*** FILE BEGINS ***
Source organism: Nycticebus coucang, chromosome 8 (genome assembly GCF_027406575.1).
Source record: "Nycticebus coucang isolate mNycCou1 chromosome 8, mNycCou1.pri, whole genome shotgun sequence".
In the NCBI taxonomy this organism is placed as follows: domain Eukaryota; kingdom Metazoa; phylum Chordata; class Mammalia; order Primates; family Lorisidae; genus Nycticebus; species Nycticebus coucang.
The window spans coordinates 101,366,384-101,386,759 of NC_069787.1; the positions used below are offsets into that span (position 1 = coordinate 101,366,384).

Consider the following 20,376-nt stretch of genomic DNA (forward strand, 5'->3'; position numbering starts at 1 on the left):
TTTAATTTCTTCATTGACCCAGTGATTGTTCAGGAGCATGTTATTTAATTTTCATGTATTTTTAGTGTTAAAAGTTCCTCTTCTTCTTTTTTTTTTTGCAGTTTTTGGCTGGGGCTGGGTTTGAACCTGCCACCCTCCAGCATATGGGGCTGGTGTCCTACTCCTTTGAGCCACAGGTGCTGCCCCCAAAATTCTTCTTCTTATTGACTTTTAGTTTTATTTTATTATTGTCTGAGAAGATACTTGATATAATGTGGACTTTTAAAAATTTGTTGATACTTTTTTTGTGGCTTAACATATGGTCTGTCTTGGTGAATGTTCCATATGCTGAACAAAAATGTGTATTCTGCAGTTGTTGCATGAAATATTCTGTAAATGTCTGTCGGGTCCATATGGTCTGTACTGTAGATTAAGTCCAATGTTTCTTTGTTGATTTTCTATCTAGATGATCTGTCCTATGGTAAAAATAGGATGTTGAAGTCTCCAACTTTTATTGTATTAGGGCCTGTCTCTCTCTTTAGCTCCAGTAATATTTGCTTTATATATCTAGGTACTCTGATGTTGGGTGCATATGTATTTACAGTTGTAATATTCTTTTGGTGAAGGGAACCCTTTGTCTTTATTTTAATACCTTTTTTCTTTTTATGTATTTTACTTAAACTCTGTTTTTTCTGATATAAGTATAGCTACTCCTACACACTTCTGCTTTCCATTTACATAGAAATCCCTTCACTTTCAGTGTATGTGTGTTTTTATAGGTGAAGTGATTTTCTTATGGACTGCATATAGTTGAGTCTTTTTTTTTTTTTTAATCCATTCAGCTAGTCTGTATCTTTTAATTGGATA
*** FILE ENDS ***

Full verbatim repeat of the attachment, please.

Source organism: Nycticebus coucang, chromosome 8 (genome assembly GCF_027406575.1).
Source record: "Nycticebus coucang isolate mNycCou1 chromosome 8, mNycCou1.pri, whole genome shotgun sequence".
In the NCBI taxonomy this organism is placed as follows: domain Eukaryota; kingdom Metazoa; phylum Chordata; class Mammalia; order Primates; family Lorisidae; genus Nycticebus; species Nycticebus coucang.
The window spans coordinates 101,366,384-101,386,759 of NC_069787.1; the positions used below are offsets into that span (position 1 = coordinate 101,366,384).

Consider the following 20,376-nt stretch of genomic DNA (forward strand, 5'->3'; position numbering starts at 1 on the left):
TTTAATTTCTTCATTGACCCAGTGATTGTTCAGGAGCATGTTATTTAATTTTCATGTATTTTTAGTGTTAAAAGTTCCTCTTCTTCTTTTTTTTTTTGCAGTTTTTGGCTGGGGCTGGGTTTGAACCTGCCACCCTCCAGCATATGGGGCTGGTGTCCTACTCCTTTGAGCCACAGGTGCTGCCCCCAAAATTCTTCTTCTTATTGACTTTTAGTTTTATTTTATTATTGTCTGAGAAGATACTTGATATAATGTGGACTTTTAAAAATTTGTTGATACTTTTTTTGTGGCTTAACATATGGTCTGTCTTGGTGAATGTTCCATATGCTGAACAAAAATGTGTATTCTGCAGTTGTTGCATGAAATATTCTGTAAATGTCTGTCGGGTCCATATGGTCTGTACTGTAGATTAAGTCCAATGTTTCTTTGTTGATTTTCTATCTAGATGATCTGTCCTATGGTAAAAATAGGATGTTGAAGTCTCCAACTTTTATTGTATTAGGGCCTGTCTCTCTCTTTAGCTCCAGTAATATTTGCTTTATATATCTAGGTACTCTGATGTTGGGTGCATATGTATTTACAGTTGTAATATTCTTTTGGTGAAGGGAACCCTTTGTCTTTATTTTAATACCTTTTTTCTTTTTATGTATTTTACTTAAACTCTGTTTTTTCTGATATAAGTATAGCTACTCCTACACACTTCTGCTTTCCATTTACATAGAAATCCCTTCACTTTCAGTGTATGTGTGTTTTTATAGGTGAAGTGATTTTCTTATGGACTGCATATAGTTGAGTCTTTTTTTTTTTTTTAATCCATTCAGCTAGTCTGTATCTTTTAATTGGATA